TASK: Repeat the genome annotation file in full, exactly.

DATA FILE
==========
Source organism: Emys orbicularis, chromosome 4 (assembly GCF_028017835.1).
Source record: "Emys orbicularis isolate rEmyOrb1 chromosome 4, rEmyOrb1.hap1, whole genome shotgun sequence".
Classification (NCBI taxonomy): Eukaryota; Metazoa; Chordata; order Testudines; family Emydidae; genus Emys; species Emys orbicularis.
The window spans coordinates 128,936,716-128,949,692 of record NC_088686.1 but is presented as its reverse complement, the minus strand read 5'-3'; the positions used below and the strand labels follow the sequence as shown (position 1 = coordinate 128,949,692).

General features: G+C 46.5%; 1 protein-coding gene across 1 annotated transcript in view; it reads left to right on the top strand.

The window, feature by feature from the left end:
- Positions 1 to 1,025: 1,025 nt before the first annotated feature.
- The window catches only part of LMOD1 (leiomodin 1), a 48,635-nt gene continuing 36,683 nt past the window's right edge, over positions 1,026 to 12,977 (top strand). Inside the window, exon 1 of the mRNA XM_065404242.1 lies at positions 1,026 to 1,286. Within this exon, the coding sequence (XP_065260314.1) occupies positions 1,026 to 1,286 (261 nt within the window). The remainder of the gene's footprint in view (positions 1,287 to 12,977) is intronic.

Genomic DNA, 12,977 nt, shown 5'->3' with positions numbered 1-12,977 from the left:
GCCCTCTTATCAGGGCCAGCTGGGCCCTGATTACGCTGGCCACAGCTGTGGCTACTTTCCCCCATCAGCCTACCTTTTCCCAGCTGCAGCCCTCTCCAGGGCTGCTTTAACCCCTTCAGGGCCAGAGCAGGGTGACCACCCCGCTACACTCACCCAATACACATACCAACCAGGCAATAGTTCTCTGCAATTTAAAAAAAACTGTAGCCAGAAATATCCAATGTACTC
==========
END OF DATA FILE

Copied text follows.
Source organism: Emys orbicularis, chromosome 4 (assembly GCF_028017835.1).
Source record: "Emys orbicularis isolate rEmyOrb1 chromosome 4, rEmyOrb1.hap1, whole genome shotgun sequence".
Classification (NCBI taxonomy): Eukaryota; Metazoa; Chordata; order Testudines; family Emydidae; genus Emys; species Emys orbicularis.
The window spans coordinates 128,936,716-128,949,692 of record NC_088686.1 but is presented as its reverse complement, the minus strand read 5'-3'; the positions used below and the strand labels follow the sequence as shown (position 1 = coordinate 128,949,692).

General features: G+C 46.5%; 1 protein-coding gene across 1 annotated transcript in view; it reads left to right on the top strand.

The window, feature by feature from the left end:
- Positions 1 to 1,025: 1,025 nt before the first annotated feature.
- The window catches only part of LMOD1 (leiomodin 1), a 48,635-nt gene continuing 36,683 nt past the window's right edge, over positions 1,026 to 12,977 (top strand). Inside the window, exon 1 of the mRNA XM_065404242.1 lies at positions 1,026 to 1,286. Within this exon, the coding sequence (XP_065260314.1) occupies positions 1,026 to 1,286 (261 nt within the window). The remainder of the gene's footprint in view (positions 1,287 to 12,977) is intronic.

Genomic DNA, 12,977 nt, shown 5'->3' with positions numbered 1-12,977 from the left:
GCCCTCTTATCAGGGCCAGCTGGGCCCTGATTACGCTGGCCACAGCTGTGGCTACTTTCCCCCATCAGCCTACCTTTTCCCAGCTGCAGCCCTCTCCAGGGCTGCTTTAACCCCTTCAGGGCCAGAGCAGGGTGACCACCCCGCTACACTCACCCAATACACATACCAACCAGGCAATAGTTCTCTGCAATTTAAAAAAAACTGTAGCCAGAAATATCCAATGTACTC